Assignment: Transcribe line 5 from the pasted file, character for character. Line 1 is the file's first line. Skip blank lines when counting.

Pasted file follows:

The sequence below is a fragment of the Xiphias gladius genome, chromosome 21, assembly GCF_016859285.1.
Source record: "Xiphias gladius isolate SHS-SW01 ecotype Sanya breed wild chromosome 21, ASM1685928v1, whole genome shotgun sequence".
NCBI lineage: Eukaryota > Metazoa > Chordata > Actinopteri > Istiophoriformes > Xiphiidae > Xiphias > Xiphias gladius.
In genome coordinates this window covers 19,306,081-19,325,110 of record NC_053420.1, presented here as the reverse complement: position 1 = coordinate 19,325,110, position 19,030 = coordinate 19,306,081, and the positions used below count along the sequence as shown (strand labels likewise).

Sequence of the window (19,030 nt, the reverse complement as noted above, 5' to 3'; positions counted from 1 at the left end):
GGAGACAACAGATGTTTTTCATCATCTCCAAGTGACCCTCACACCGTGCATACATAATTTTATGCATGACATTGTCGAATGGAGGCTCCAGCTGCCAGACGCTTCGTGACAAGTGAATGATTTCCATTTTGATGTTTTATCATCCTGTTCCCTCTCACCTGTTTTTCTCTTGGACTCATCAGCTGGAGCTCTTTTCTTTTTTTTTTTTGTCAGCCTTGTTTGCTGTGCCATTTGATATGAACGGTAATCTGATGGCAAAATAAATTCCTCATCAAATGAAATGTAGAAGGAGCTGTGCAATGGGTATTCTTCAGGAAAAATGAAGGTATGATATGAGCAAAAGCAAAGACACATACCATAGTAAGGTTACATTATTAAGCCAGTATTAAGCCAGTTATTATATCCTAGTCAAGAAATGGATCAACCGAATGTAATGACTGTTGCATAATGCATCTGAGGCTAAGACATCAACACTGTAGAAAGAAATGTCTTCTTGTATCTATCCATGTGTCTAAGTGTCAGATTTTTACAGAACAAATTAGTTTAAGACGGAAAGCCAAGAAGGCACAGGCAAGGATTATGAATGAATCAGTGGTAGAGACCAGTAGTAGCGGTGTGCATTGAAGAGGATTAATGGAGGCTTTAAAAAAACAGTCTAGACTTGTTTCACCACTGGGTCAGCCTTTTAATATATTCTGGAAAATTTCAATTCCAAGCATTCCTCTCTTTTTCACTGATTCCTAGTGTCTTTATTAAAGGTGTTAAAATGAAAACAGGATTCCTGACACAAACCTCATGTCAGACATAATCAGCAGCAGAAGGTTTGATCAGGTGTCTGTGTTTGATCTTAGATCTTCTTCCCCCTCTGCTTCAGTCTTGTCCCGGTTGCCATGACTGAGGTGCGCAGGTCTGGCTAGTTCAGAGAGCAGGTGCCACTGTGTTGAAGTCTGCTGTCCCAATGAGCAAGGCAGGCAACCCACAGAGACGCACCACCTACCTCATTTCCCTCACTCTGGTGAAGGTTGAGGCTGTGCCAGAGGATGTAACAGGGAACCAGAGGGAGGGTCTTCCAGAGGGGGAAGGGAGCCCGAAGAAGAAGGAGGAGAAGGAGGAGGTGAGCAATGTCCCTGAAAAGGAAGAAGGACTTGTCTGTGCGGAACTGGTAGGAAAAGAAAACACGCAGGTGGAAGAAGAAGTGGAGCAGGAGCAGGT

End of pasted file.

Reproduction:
Sequence of the window (19,030 nt, the reverse complement as noted above, 5' to 3'; positions counted from 1 at the left end):